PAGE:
If the speakers are more than 12" or 13" in height, you may have to place them on their sides. You can experiment with placement ... whether to place the speakers standing right side up or on their sides. With side placement, you can also decide whether you get better separation and dispersion with woofer in/tweeter out [o O] [O o] or vice versa speaker placement [O o] [o O] . If possible, try to place the speakers on a shelf that is close to ear level height (or even slightly higher) when you would be sitting down.
4. With all that said, I have had the best success with the NHT SB series (I own the SB2; $400 list) used with a solid state amp (NAD C 320 BEE) and also with the Omega Super 3/narrow cabinet $540 list used wth a tube amp (Prima Luna Prologue Two). I have had the least success with B&W 300 series (rear ported) and EPOS 11 and ESL3.
5. The NHT SB series are stunning for the money ... you do not have to pay a cent more.
I am looking for a similar solution ... after searching a lot and asking questions in this and other forums, it seems there are some other quality options from makers such as ACI and North Creek. These systems are, according to the makers, designed for a shelf application. For example,
Von Schweikert VR-1 bookshelf monitors sound great, even in a bookshelf. They still project a wide soundstage. They have detail and a sweet midrange. It will even help the bottom end reach to about 50 Hz. I have used them in a bookshelf wall with great results.
VR-1 is a good speaker.
The hole in the back is not called a port as its tuning frequency is higher than that of the woofer and has no useful bass output of its own
Thanks for all the input guys.I think the VR1 will be my first port of call.They have an importer here in the UK.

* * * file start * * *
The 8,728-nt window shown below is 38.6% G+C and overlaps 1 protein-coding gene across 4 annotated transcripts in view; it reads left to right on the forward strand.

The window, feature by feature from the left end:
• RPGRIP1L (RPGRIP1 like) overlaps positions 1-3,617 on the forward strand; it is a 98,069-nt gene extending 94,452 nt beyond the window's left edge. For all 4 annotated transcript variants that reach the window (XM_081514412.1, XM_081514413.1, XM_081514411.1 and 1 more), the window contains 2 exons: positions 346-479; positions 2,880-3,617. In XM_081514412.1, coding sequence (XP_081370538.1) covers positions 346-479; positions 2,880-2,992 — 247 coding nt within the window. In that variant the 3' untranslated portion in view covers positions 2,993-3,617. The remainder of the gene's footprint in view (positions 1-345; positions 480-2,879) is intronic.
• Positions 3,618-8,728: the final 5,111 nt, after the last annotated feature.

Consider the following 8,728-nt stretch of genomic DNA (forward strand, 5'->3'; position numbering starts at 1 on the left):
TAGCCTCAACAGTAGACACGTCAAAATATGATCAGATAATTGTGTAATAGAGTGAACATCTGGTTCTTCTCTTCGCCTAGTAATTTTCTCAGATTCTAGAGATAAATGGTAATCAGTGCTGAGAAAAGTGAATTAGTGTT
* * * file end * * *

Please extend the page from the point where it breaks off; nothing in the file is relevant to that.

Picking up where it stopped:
You would do well to peruse the North Creek Music Systems Kits. For example the "Spirit" (very favorably reviewed in the Absolute Sound) or the Okara II. You can make or buy the cabinets and choose any finish imaginable. George Short is the genius behind the designs (He is especially special with crossover design) and Lee Taylor is the cabinetmaker. You can visit the website at www.northcreekmusic.com.
I had asked the same thing here myself just a few weeks ago, then answered my own question and went with a pair of Aeriel 5b's.
Aeriel's website recommends them for close to wall applications and I'm quite happy with them. (Some day they will become rear speaker for HT.)
I'm not very familiar with small monitor speakers. Are any of them difficult to drive? Will a 50 wpc SS integrated, such as a NAD 320, be enough to handle the speakers mentioned in this thread? Sorry for the interruption, but any info would be greatly appreciated.
I'm using a NAD 7175 (75 wpc) and it plays plenty loud in my 12x20 room, long wall placement, even though the are only 85db sensitive. They are 4 ohm BTW.
From Aerial's page, "Tonal balance remains good even when placed on shelves or wall mounted." I think wall placement helps out the bass.
Anyone know how the Paradigm Studio 20 compares with the Von Schweikert Vr-1's?